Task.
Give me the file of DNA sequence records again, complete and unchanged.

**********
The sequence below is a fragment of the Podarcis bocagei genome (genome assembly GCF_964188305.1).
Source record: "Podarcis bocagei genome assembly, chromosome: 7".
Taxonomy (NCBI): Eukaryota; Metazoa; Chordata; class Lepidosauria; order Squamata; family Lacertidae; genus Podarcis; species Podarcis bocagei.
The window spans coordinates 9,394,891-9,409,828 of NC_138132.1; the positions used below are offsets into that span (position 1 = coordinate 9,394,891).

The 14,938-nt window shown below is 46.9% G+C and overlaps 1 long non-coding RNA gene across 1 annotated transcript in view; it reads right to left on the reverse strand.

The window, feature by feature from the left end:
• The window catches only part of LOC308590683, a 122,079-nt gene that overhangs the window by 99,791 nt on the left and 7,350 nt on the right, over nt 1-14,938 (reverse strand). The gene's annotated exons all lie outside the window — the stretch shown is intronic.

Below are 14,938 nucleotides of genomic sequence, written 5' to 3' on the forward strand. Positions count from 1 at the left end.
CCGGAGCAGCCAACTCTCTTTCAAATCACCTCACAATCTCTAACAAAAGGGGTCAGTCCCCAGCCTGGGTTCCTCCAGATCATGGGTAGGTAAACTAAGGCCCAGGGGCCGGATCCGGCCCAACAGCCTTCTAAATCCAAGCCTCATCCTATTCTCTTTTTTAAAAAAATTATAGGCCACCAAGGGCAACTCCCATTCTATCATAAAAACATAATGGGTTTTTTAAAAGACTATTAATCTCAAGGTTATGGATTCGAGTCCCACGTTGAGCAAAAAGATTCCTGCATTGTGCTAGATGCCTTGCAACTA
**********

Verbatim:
The sequence below is a fragment of the Podarcis bocagei genome (genome assembly GCF_964188305.1).
Source record: "Podarcis bocagei genome assembly, chromosome: 7".
Taxonomy (NCBI): Eukaryota; Metazoa; Chordata; class Lepidosauria; order Squamata; family Lacertidae; genus Podarcis; species Podarcis bocagei.
The window spans coordinates 9,394,891-9,409,828 of NC_138132.1; the positions used below are offsets into that span (position 1 = coordinate 9,394,891).

The 14,938-nt window shown below is 46.9% G+C and overlaps 1 long non-coding RNA gene across 1 annotated transcript in view; it reads right to left on the reverse strand.

The window, feature by feature from the left end:
• The window catches only part of LOC308590683, a 122,079-nt gene that overhangs the window by 99,791 nt on the left and 7,350 nt on the right, over nt 1-14,938 (reverse strand). The gene's annotated exons all lie outside the window — the stretch shown is intronic.

Below are 14,938 nucleotides of genomic sequence, written 5' to 3' on the forward strand. Positions count from 1 at the left end.
CCGGAGCAGCCAACTCTCTTTCAAATCACCTCACAATCTCTAACAAAAGGGGTCAGTCCCCAGCCTGGGTTCCTCCAGATCATGGGTAGGTAAACTAAGGCCCAGGGGCCGGATCCGGCCCAACAGCCTTCTAAATCCAAGCCTCATCCTATTCTCTTTTTTAAAAAAATTATAGGCCACCAAGGGCAACTCCCATTCTATCATAAAAACATAATGGGTTTTTTAAAAGACTATTAATCTCAAGGTTATGGATTCGAGTCCCACGTTGAGCAAAAAGATTCCTGCATTGTGCTAGATGCCTTGCAACTA